A year-old child is paying the price of his brother’s eloping with a DalitIt’s been eight years since Nepal was declared ‘untouchability free’, but caste-based discrimination is still practiced widely in the country.
In April last year, Sujan Poudel, 21, from Kalika Municipality in Chitwan, married a Dalit woman from his own village. The couple eloped and hasn’t returned home yet.
Two months after the event, Sujan’s mother, Chandika, gave birth to another child. The boy is a year old now but is without a name. This is because the priest rejected the family’s call for a naming ceremony for the child, as his elder brother had married a Dalit woman, rendering the whole family “untouchable”.
“We haven’t been able to organise my baby’s naming ceremony since our family priest, who has been performing religious rites in our household since my grandfather’s time, rejected our call,” said Prem Prasad Poudel, Sujan’s father. Because of the priest’s declining of conducting the ritual, other religious functions have also not been performed in the Poudel household this year.
And it’s not just the priest of the village who has forsaken the family. The Poudel household has been cut off from society, especially by those from the same echelon of caste as Poudel.
Poudel’s wife Chandika said that while the family wants to invite the inter-caste couple home, they fear further backlash from society.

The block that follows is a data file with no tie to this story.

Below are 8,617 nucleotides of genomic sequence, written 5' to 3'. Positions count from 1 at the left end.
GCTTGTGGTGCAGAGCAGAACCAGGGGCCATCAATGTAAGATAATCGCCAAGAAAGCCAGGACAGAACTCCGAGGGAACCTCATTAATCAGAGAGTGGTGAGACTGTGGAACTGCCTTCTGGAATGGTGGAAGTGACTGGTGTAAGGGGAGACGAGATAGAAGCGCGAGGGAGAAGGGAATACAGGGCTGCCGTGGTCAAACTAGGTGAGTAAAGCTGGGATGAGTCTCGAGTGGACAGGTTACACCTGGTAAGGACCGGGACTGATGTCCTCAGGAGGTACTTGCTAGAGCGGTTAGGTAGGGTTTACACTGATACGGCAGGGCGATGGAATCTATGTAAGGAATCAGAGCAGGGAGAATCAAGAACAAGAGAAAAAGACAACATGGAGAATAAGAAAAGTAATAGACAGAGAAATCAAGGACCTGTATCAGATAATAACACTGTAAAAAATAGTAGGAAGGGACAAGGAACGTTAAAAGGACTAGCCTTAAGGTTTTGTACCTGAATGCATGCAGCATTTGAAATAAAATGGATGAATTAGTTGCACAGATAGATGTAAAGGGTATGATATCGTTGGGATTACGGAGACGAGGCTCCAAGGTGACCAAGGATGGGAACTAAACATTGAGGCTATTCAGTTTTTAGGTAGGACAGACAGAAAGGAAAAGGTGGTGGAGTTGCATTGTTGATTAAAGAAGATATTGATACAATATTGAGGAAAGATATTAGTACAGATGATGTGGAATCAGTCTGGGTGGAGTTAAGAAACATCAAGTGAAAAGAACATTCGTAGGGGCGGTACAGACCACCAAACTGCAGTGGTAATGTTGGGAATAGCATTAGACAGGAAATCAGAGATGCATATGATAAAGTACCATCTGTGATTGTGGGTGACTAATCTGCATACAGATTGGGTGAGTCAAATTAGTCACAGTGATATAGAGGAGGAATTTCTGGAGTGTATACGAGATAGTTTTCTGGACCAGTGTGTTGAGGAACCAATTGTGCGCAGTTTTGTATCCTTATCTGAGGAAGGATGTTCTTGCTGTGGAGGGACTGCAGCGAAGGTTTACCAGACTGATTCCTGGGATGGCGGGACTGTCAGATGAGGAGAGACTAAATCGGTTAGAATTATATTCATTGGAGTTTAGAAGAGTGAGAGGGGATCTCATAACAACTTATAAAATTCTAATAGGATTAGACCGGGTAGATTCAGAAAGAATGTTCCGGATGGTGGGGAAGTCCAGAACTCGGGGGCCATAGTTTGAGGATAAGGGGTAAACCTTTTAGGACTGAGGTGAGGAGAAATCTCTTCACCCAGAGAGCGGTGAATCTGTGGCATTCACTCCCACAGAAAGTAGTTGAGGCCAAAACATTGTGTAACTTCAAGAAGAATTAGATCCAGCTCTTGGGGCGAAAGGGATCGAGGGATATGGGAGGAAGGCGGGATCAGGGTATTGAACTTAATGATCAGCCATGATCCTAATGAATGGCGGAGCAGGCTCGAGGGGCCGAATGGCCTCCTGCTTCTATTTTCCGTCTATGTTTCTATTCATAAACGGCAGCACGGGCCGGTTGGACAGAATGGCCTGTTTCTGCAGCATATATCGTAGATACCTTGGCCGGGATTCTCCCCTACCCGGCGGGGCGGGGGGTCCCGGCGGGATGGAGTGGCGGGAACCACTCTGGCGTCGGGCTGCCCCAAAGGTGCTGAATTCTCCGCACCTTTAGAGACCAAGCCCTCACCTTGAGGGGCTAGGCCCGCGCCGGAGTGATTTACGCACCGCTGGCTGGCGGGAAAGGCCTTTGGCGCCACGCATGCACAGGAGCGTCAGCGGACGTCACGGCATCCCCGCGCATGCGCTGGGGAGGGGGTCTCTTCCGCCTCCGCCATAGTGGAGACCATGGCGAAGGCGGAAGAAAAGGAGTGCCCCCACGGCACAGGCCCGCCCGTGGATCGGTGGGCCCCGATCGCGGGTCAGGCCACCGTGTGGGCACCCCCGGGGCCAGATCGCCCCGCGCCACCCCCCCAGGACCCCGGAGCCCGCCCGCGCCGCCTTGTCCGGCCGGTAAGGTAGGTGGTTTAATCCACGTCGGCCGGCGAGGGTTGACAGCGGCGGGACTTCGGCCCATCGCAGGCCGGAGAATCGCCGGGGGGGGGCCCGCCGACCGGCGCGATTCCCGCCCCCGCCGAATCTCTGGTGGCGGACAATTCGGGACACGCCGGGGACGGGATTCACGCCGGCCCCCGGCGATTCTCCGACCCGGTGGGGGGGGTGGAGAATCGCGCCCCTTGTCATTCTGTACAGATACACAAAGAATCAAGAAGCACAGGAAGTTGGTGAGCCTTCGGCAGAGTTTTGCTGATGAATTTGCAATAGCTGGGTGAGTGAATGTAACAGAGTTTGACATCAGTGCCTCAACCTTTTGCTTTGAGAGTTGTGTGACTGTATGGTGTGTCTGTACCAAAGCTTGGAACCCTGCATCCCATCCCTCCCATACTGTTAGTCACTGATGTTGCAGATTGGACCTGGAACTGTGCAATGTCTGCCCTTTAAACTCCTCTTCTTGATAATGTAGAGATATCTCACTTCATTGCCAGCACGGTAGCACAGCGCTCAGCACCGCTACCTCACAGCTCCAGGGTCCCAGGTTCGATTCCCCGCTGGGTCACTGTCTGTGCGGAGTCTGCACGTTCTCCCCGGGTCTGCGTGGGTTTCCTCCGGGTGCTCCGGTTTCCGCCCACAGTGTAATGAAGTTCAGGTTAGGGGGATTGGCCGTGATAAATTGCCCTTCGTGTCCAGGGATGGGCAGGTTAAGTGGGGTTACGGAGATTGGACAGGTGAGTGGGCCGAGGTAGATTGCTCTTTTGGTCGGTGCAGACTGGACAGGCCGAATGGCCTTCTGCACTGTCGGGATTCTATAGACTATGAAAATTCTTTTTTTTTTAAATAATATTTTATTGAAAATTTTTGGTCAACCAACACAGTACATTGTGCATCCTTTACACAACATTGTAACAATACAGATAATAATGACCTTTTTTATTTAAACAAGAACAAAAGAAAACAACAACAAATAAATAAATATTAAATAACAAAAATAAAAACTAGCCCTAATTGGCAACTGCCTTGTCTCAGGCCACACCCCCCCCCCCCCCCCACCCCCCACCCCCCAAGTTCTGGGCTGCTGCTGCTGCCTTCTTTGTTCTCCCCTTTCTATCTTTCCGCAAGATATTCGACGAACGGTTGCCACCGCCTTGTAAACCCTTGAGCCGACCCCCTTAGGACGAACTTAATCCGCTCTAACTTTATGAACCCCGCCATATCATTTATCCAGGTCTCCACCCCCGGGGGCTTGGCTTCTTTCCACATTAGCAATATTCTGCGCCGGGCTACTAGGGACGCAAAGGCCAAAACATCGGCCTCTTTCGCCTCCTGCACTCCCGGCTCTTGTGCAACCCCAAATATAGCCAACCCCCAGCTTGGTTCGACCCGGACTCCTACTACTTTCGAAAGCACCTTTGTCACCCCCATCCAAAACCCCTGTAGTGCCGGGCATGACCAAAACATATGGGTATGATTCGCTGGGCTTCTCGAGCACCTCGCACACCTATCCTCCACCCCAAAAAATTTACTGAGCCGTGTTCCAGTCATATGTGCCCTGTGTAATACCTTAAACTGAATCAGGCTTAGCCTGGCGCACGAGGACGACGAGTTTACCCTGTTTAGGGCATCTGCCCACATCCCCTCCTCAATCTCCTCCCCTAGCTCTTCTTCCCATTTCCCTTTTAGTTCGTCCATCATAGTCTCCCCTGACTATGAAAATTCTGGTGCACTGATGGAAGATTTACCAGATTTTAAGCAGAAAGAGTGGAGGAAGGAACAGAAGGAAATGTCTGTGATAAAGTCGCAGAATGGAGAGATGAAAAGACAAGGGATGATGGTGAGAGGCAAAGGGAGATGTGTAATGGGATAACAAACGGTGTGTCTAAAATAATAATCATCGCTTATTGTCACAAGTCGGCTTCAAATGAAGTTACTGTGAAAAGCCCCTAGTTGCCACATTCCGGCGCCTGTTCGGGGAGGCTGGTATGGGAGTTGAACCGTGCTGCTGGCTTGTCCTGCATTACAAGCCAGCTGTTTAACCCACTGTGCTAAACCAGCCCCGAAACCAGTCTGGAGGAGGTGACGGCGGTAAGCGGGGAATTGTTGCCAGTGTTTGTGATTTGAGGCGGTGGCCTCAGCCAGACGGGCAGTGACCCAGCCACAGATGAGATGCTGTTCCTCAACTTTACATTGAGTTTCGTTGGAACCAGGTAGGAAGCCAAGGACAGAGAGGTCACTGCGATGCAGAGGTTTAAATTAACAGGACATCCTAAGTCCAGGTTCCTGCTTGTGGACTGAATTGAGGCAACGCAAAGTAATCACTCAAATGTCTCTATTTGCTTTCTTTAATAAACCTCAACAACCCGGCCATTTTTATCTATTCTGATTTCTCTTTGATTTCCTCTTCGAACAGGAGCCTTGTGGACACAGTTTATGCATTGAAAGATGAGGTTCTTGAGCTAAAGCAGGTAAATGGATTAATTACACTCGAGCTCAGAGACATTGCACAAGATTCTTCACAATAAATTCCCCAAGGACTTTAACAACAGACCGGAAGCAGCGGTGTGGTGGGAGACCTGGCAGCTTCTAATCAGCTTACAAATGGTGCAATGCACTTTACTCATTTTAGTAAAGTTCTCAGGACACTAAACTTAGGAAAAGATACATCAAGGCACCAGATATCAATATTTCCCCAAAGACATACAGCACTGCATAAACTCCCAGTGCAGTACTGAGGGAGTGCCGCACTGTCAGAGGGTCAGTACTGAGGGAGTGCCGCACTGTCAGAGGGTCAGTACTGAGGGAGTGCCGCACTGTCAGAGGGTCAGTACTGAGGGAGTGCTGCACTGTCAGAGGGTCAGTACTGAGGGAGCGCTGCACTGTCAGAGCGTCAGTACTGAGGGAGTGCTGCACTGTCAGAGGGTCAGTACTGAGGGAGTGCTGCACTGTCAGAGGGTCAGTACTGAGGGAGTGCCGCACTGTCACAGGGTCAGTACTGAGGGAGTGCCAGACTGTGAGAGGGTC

“His was a love marriage, and we couldn’t stop him,” Chandika said. “If we call him home now, it will surely invite backlash from the society. Although we miss our son, we don’t want to go through any more humiliation.” Chandika added that many in the village have even warned her of dire consequences if she takes her wayward son into the fold. “They tell me that nobody will come to carry my dead body if I bring my son and his wife back home.”
Even though caste discrimination was abolished in 1962, casteism is still in practice despite various campaigns, especially in the country’s remote areas. Caste-based discrimination in some parts is so high that the so-called upper caste people do not even accept water touched by Dalits.
It’s been eight years since Nepal was declared ‘untouchability free’. Prevalent laws consider social ostracisation a punishable crime, as per which the perpetrator will face a five-year-long prison sentence and a fine of Rs 50,000.
Poudel’s neighbour Bhuneshwar Mahato has also faced ostracisation due to stigma around inter-caste marriage after Mahato’s son, Roshan, married a Dalit woman.
“The naming ceremony of my grandson was performed in a neighbour’s home, for our house was considered impure by the priest,” Mahato said.
Many families across the hills and Tarai, not just in remote areas but also in urban communities, continue to be ostracised, and remain without any legal help. “We have already filed a complaint to the elected representatives but we haven’t heard anything yet,” Poudel said.